How to fix Wi-Fi issues on macOS Sonoma
Wi-Fi has become perhaps the most important technology of all those that we rely on daily. What’s the first thing you do when you check into a hotel room, arrive at a new office, or even visit a friend? Ask for the Wi-Fi password, right? Without Wi-Fi, connecting phones, tablets, and laptops to the outside world is much more complicated. So, when your Wi-Fi isn’t working, it’s a big issue. In this article, we’ll look at possible Wi-Fi issues in macOS Sonoma and show you how to fix them.
Identify the problem
The first step in solving macOS Sonoma Wi-Fi problems or any other issue is to identify the problem and what it’s affecting. Is it just the app you’re using, your Mac, or all the devices on your network? Is Wi-Fi slow or not working at all? Once you know that, you know where to start trying to fix it. For example, if you’re using Chrome and it suddenly stops loading pages, it could be a Chrome-specific problem that restarting it will fix. So, here is how to determine the problem.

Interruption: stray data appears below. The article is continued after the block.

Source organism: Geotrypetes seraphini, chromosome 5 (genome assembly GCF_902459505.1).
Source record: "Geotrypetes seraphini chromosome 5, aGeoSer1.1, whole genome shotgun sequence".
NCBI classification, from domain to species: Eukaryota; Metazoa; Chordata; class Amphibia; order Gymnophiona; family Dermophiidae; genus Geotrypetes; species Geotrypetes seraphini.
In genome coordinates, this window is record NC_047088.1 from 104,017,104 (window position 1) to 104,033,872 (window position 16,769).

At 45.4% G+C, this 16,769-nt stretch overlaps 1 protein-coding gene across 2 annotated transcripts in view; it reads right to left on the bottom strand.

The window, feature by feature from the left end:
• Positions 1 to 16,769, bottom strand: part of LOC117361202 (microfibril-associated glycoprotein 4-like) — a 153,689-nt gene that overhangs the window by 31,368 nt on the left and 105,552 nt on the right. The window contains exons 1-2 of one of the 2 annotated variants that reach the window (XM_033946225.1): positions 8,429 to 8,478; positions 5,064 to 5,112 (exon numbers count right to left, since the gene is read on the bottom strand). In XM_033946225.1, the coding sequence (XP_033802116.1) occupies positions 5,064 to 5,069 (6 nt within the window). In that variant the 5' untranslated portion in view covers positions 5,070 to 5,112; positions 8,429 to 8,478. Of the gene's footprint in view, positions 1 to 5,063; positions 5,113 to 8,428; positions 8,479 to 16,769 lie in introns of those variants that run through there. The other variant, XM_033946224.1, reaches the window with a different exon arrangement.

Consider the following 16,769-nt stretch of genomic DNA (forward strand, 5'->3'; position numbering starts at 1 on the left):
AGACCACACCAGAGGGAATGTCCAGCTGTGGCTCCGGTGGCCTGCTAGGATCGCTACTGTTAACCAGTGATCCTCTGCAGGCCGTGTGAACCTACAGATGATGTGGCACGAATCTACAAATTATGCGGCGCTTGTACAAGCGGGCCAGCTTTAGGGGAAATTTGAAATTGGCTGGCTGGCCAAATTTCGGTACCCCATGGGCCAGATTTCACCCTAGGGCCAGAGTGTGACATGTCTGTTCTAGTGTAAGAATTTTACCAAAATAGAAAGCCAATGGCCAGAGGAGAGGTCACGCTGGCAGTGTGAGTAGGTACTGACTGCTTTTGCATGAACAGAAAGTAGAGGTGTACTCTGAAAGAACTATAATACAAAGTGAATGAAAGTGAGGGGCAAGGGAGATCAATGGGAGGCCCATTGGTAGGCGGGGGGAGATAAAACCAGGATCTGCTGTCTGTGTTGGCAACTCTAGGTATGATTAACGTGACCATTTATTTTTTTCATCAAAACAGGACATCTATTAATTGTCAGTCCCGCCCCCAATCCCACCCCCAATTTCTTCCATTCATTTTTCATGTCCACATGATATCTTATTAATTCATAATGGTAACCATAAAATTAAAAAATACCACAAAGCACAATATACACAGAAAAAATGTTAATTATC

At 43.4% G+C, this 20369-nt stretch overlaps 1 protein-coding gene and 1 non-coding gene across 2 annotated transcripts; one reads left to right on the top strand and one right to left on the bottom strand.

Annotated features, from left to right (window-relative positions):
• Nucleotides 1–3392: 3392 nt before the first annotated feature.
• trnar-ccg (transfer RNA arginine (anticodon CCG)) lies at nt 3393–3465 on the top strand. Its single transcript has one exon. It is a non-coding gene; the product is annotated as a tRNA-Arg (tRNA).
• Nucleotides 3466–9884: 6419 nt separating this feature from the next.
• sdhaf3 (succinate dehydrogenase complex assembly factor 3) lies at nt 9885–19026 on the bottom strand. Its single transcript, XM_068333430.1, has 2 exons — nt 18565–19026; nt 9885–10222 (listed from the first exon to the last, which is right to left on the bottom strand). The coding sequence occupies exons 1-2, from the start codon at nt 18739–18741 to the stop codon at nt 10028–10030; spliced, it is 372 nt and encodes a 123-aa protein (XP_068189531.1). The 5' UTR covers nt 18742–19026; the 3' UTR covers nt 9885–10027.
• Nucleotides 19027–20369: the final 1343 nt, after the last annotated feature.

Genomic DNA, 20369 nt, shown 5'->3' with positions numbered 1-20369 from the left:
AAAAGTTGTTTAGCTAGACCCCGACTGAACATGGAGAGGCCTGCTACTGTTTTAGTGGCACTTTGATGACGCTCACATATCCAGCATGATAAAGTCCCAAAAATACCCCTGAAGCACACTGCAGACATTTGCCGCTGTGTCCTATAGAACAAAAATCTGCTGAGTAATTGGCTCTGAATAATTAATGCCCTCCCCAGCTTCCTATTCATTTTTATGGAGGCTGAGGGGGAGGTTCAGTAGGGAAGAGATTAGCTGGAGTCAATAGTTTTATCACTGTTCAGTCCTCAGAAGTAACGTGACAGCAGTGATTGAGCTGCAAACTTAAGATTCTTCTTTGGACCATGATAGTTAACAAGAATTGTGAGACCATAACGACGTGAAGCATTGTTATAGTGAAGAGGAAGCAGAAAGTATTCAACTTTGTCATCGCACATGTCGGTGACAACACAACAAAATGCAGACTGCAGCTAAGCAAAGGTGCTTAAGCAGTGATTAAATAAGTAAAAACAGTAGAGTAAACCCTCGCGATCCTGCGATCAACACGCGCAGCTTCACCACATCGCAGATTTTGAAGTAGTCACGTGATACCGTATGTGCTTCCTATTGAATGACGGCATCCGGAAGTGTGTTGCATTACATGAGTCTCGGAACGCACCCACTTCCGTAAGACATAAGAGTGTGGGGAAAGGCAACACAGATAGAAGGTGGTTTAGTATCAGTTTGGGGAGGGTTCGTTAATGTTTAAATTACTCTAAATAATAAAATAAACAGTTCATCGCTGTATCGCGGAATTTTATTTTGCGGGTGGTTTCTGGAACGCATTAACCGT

1. Restart the application
This is the simplest and the least disruptive possible fix, so it’s a good place to start. If the application is a web browser and restarting it doesn’t work, you can also try emptying its cache (usually found in the browser’s privacy and security settings).
2. Reboot your Mac
If the problem is affecting more than one application or restarting the application doesn’t work, the next step is to restart your Mac. This will clear out temporary files and, on Apple silicon Macs, perform a check of your boot disk and fix any problems it finds.
3. Check your other devices
Is it just your Mac that’s having Wi-Fi issues, or is it affecting other devices connected to the network? If other devices are affected, it’s likely to be either your Wi-Fi router or broadband connections. Check the cable between your router and broadband socket, restart your router, and check if that fixes the problem. If that doesn’t work, try moving your router away from walls, the ceiling, or electrical appliances like a microwave. If that doesn’t fix the issue, check with your broadband provider if there is a network problem in your local area or its wider network.
Fix macOS Sonoma Wi-Fi issues
By now, you should have a good idea whether the Wi-Fi problems you’re having are affecting just your Mac, just specific applications in macOS Sonoma, or all devices on your network. We’ve explained what to do if the problem is application-specific or affects the whole network. Now, let’s focus on your Mac.